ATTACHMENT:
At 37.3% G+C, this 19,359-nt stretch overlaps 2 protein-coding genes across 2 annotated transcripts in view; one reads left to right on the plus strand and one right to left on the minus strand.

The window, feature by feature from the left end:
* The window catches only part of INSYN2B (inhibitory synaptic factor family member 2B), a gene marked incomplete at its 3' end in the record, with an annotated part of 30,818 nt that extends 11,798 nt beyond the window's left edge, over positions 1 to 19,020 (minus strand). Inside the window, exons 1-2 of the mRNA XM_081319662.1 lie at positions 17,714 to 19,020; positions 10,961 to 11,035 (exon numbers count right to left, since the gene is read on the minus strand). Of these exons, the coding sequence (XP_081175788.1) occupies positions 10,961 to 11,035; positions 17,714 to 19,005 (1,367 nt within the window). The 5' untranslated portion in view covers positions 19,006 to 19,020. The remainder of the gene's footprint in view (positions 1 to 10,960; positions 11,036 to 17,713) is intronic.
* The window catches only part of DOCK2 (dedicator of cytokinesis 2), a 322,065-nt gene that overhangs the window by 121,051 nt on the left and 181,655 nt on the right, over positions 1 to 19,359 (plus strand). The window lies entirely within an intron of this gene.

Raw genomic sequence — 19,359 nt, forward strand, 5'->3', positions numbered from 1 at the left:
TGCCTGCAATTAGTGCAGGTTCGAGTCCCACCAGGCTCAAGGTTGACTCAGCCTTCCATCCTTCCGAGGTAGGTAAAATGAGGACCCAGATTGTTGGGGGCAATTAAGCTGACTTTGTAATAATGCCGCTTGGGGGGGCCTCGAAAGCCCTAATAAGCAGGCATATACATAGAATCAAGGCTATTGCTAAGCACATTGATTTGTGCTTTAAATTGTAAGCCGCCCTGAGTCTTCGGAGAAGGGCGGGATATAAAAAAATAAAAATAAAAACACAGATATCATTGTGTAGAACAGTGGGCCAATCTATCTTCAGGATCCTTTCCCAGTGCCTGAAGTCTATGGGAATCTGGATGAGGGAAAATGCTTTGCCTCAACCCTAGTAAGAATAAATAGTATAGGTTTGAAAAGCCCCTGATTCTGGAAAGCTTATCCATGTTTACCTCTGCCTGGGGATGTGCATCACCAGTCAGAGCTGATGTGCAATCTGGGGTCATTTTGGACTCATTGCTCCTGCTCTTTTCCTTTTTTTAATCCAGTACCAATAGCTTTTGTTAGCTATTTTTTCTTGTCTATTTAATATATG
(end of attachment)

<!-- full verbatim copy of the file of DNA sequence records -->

At 37.3% G+C, this 19,359-nt stretch overlaps 2 protein-coding genes across 2 annotated transcripts in view; one reads left to right on the plus strand and one right to left on the minus strand.

The window, feature by feature from the left end:
* The window catches only part of INSYN2B (inhibitory synaptic factor family member 2B), a gene marked incomplete at its 3' end in the record, with an annotated part of 30,818 nt that extends 11,798 nt beyond the window's left edge, over positions 1 to 19,020 (minus strand). Inside the window, exons 1-2 of the mRNA XM_081319662.1 lie at positions 17,714 to 19,020; positions 10,961 to 11,035 (exon numbers count right to left, since the gene is read on the minus strand). Of these exons, the coding sequence (XP_081175788.1) occupies positions 10,961 to 11,035; positions 17,714 to 19,005 (1,367 nt within the window). The 5' untranslated portion in view covers positions 19,006 to 19,020. The remainder of the gene's footprint in view (positions 1 to 10,960; positions 11,036 to 17,713) is intronic.
* The window catches only part of DOCK2 (dedicator of cytokinesis 2), a 322,065-nt gene that overhangs the window by 121,051 nt on the left and 181,655 nt on the right, over positions 1 to 19,359 (plus strand). The window lies entirely within an intron of this gene.

Raw genomic sequence — 19,359 nt, forward strand, 5'->3', positions numbered from 1 at the left:
TGCCTGCAATTAGTGCAGGTTCGAGTCCCACCAGGCTCAAGGTTGACTCAGCCTTCCATCCTTCCGAGGTAGGTAAAATGAGGACCCAGATTGTTGGGGGCAATTAAGCTGACTTTGTAATAATGCCGCTTGGGGGGGCCTCGAAAGCCCTAATAAGCAGGCATATACATAGAATCAAGGCTATTGCTAAGCACATTGATTTGTGCTTTAAATTGTAAGCCGCCCTGAGTCTTCGGAGAAGGGCGGGATATAAAAAAATAAAAATAAAAACACAGATATCATTGTGTAGAACAGTGGGCCAATCTATCTTCAGGATCCTTTCCCAGTGCCTGAAGTCTATGGGAATCTGGATGAGGGAAAATGCTTTGCCTCAACCCTAGTAAGAATAAATAGTATAGGTTTGAAAAGCCCCTGATTCTGGAAAGCTTATCCATGTTTACCTCTGCCTGGGGATGTGCATCACCAGTCAGAGCTGATGTGCAATCTGGGGTCATTTTGGACTCATTGCTCCTGCTCTTTTCCTTTTTTTAATCCAGTACCAATAGCTTTTGTTAGCTATTTTTTCTTGTCTATTTAATATATG